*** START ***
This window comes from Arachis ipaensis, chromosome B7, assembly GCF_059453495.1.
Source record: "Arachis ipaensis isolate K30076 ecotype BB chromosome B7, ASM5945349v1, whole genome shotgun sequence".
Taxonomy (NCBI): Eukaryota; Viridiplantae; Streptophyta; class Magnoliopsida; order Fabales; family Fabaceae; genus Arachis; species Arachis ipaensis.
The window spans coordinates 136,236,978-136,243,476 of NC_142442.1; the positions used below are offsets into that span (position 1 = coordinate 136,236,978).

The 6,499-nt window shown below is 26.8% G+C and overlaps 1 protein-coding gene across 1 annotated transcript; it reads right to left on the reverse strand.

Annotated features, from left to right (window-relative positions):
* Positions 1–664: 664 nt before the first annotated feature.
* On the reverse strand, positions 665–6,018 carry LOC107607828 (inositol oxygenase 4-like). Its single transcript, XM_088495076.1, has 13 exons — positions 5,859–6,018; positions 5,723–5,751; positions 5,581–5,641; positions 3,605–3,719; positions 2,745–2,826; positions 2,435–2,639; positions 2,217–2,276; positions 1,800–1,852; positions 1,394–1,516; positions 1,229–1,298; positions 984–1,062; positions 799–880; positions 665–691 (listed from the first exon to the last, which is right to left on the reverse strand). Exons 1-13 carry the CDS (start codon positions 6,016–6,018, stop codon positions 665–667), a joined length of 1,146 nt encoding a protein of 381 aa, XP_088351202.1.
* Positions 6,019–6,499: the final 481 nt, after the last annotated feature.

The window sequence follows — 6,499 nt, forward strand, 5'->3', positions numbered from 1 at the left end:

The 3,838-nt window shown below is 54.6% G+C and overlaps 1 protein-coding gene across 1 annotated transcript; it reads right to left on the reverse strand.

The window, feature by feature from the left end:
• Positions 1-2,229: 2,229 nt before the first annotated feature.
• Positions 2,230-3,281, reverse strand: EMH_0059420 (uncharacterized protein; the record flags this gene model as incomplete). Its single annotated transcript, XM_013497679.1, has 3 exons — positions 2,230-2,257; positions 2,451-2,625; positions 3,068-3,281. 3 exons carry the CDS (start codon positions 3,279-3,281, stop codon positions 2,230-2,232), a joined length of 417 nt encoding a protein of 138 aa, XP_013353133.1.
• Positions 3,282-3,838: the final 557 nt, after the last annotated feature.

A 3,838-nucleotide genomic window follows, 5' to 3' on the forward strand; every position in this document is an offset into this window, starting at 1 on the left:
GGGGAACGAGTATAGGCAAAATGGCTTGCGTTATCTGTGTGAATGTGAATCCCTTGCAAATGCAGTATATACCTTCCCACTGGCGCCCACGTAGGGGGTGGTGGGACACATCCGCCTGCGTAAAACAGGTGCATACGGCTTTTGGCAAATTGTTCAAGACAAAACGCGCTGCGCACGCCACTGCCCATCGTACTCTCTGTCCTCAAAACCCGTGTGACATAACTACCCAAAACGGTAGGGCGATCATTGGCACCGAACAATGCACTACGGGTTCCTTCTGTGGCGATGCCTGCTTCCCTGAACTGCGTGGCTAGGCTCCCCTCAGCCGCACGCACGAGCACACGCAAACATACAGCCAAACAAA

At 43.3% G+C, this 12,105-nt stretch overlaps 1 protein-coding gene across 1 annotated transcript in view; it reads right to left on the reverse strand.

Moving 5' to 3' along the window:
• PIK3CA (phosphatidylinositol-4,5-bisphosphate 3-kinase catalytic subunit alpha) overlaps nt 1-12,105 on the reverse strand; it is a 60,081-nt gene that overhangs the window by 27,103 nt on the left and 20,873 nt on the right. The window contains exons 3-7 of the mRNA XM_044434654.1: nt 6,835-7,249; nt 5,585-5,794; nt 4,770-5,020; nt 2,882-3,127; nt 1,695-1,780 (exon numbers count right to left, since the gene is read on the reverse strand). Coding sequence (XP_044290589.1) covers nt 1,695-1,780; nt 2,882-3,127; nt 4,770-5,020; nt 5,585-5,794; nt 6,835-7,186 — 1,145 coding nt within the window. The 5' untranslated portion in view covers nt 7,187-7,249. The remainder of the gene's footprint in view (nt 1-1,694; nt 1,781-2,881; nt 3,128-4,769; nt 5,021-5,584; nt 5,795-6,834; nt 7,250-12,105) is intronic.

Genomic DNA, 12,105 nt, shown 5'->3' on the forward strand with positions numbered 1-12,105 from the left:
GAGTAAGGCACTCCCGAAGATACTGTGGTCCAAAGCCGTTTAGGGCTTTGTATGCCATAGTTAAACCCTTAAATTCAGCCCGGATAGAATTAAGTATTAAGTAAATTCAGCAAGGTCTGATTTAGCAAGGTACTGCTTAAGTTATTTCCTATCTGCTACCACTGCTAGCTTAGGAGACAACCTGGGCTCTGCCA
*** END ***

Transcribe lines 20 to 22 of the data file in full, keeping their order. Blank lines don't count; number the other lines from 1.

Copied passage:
• PIK3CA (phosphatidylinositol-4,5-bisphosphate 3-kinase catalytic subunit alpha) overlaps nt 1-12,105 on the reverse strand; it is a 60,081-nt gene that overhangs the window by 27,103 nt on the left and 20,873 nt on the right. The window contains exons 3-7 of the mRNA XM_044434654.1: nt 6,835-7,249; nt 5,585-5,794; nt 4,770-5,020; nt 2,882-3,127; nt 1,695-1,780 (exon numbers count right to left, since the gene is read on the reverse strand). Coding sequence (XP_044290589.1) covers nt 1,695-1,780; nt 2,882-3,127; nt 4,770-5,020; nt 5,585-5,794; nt 6,835-7,186 — 1,145 coding nt within the window. The 5' untranslated portion in view covers nt 7,187-7,249. The remainder of the gene's footprint in view (nt 1-1,694; nt 1,781-2,881; nt 3,128-4,769; nt 5,021-5,584; nt 5,795-6,834; nt 7,250-12,105) is intronic.

Genomic DNA, 12,105 nt, shown 5'->3' on the forward strand with positions numbered 1-12,105 from the left:
GAGTAAGGCACTCCCGAAGATACTGTGGTCCAAAGCCGTTTAGGGCTTTGTATGCCATAGTTAAACCCTTAAATTCAGCCCGGATAGAATTAAGTATTAAGTAAATTCAGCAAGGTCTGATTTAGCAAGGTACTGCTTAAGTTATTTCCTATCTGCTACCACTGCTAGCTTAGGAGACAACCTGGGCTCTGCCA